Australia’s collective history is multi-layered, with proud stories and darker undercurrents intertwined with our national identity. Like most countries the world over, there is no single defining feature that captures the essence of being Australian. As we pause to recognise Australia Day again this year, many of us will ponder exactly what it is that we commemorate on January 26.
The date itself is the anniversary of the landing of 11 British ships at Sydney Cove and the arrival of more than 1500 convicts, settlers and administrators to found a new colony. But January 26 represents just one chapter of a more complex narrative that begins with 65,000 years of occupation by Aboriginal and Torres Strait Islander people, includes federation and the bringing together of colonies, and continues with our embrace of diverse streams of ambitious migrants.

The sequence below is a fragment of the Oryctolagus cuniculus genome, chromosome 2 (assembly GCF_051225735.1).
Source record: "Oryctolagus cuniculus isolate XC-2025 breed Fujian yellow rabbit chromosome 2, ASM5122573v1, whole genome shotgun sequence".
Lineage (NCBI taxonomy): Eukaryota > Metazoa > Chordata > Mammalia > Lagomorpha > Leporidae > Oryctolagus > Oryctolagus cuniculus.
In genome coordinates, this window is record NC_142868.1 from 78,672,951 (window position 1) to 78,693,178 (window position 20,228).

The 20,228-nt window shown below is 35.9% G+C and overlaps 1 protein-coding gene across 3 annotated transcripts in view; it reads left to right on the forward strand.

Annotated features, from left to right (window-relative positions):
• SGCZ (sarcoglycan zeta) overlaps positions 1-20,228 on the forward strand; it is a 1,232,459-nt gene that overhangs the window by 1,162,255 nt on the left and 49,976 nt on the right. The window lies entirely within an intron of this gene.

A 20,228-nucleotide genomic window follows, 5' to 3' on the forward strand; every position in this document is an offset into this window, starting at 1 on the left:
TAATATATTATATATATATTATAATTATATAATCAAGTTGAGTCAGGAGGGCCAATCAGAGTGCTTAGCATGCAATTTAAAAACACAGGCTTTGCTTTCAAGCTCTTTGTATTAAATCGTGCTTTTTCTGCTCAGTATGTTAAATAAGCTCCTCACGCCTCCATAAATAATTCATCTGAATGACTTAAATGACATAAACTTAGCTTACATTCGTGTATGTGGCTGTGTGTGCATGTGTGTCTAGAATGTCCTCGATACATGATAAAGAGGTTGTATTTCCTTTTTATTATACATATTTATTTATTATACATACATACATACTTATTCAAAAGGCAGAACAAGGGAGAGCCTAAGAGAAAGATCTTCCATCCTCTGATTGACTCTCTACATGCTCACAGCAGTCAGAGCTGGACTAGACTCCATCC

One of Australia’s most prominent Indigenous leaders, Noel Pearson, has eloquently described our national heritage as comprising three parts, “our ancient heritage, our British inheritance, and our multicultural triumph”.
In an extended essay in 2014, Mr Pearson declared Australia was “on the cusp of bringing these parts of our national story together”, a union that he suggested would come through constitutional recognition of Indigenous people.
We remain on that cusp. Reconciling the diverse strands of this nation is a multi-generational, painfully slow and frustrating process.